Finally of course (though less critical than several of these points, but hell, it’s my research) we also see that under UV there is still so signs of fakery or other shenanigans, and of course there are now more feathers (or more accurately more bits of feathers) that could not seen before. Few people would go to the trouble of faking things that cannot be seen or even perhaps even detected using a technology they don’t even know about. These are not faked and there is no possible evidence or reason to suggest that they are or even could be or how on Earth this could be done.

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Microraptor in UV, wider implications

Microraptor gui holotype legs feathers under UV light. Modified from Hone et al., 2010.

So having covered the basics of the new Microraptor paper, it’s time to move beyond a single specimen of a single dromaeosaur and talk about the wider implications of the paper. For all the attention that feathers have had in the last few weeks (and there has been quite a bit, and fully deserved at that, and with more to come too) it’s worth remembering that at the core of these papers, new methods tell us new things about old (or in the case of Microraptor, not quite so old) specimens.

Researchers have been using UV light to look at fossils for decades, but a lack of powerful lights and limited interest meant that few people saw much and if they did, didn’t write about it or explain what they did in any detail. UV work has kept going and that have long been proponents out there and people making use of UV light to find new features, or just improve the contrast been bones and matrix. However, it is also probably not unfair to note that my colleague Helmut Tischlinger is largely responsible for bringing the science of UV light work on fossil vertebrates forward in enormous leaps and bounds, and that his work has been highly significant. However, Helmut also works most on pterosaurs which simply don’t get much attention (let’s face it) and also publishing primarily in the German language in small German journals was never likely to reach a huge audience. That is a problem given the importance that this method can have for interpreting fossils and finding new information on them. This lack of awareness is certainly starting to change with UV work slowly gaining attention and prominence but I hope that this paper will accelerate that process. PLoS1 is, after all, an open access journal and UV stuff is not especially hard to do. Now there is extensive documentation of the methods in a very well distributed format, and that can only be a good thing bearing in mind the results that UV can bring.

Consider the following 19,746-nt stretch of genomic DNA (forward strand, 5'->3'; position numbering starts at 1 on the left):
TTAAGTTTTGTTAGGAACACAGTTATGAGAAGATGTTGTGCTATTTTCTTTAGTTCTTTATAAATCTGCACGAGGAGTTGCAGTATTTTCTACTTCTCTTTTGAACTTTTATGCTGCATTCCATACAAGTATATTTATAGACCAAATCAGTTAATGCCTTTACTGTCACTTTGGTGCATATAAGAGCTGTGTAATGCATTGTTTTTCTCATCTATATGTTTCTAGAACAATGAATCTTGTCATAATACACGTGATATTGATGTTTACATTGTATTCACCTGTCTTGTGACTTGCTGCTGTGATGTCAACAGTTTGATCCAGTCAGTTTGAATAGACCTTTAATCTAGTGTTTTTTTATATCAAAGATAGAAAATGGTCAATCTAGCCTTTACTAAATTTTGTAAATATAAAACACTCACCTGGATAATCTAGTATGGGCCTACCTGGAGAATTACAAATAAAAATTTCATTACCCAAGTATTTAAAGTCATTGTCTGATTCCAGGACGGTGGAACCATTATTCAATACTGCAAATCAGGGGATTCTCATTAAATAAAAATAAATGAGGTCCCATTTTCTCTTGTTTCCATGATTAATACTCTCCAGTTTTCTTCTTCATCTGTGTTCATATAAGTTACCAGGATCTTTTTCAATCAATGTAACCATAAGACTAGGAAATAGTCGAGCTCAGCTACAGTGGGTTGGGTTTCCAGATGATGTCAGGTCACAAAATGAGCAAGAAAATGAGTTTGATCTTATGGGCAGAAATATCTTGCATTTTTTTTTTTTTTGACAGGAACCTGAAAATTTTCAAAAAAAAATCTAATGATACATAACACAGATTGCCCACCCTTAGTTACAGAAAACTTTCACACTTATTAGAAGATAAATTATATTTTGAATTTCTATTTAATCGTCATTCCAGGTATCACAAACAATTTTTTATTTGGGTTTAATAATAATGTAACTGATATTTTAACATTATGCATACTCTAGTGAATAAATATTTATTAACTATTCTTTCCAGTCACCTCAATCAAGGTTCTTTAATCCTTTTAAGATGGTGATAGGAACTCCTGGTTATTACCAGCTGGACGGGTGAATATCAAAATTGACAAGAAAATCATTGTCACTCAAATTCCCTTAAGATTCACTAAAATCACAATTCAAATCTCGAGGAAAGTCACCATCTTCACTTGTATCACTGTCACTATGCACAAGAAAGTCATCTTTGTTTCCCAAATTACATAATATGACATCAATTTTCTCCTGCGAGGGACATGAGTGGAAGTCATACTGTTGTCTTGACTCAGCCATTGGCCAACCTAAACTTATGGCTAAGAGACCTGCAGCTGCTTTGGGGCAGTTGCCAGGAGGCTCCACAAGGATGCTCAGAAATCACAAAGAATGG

For example, while we can now say fairly confidently that the feathers of Microraptor are in a genuine position and are present, just not visible in the ‘halo’ we can also transpose this hypothesis at least to other specimens. Given the life-like position of the feathers and the way in which feathers do articulate in living birds, combined with the results of the UV work, we can be fairly confident that other specimens showing the same halo pattern do have their feathers preserved, but just hidden. Obviously we want to test this on a few more specimens with further investigations, but a whole new wave of inferences are possible about a wide range of specimens based on this work. Unless there is obvious disruption to the layout of the feathers, it’s pretty safe to assume that the feathers are present, even when preserved in a halo.

A fossil lizard with a regrown tail under UV light. Modified from Tichlinger & Wild, 2006.

More importantly, this brings forwards the fact that things can be completely hidden in natural light but wonderfully clear in UV. There are far better examples of this that Microraptor in the literature, but again, probably little read. This aspect is particularly important – most fossils go through quite a bit of preparation work before researches study them and this primarily involves stripping off the rock from around any bones or visible bits of soft tissue. The key word being ‘visible’. If things are not visible in natural light, and the perparator is not using UV, then he won’t see things that might be preserved. In other words, huge amounts of fossil information, most notably the normally rarely preserved soft tissues can be lost because the people don’t know they are there.

This is critical really. Places like the Solnhofen and Lainoning yield incredible looking fossils with both stunning and stunningly important preservation of soft tissues. And yet, that soft-tissue information that we value the most might be being destroyed in the search for the bones it surrounds. In short, we really must start using UV light extensively to check specimens from Lagerstaat deposits before and during preparation to make sure we are not stripping out otherwise invisible soft tissues. Based on Helmut’s work in the Solnhofen it has certainly happened in the past and at least one museum now regularly prepares material with UV (as happened with Juravenator for example). Long may it continue, and more importantly, the faster it spreads the more chance we have of being able to write papers like this in the future where we can get new information out of otherwise ‘exhausted’ specimens.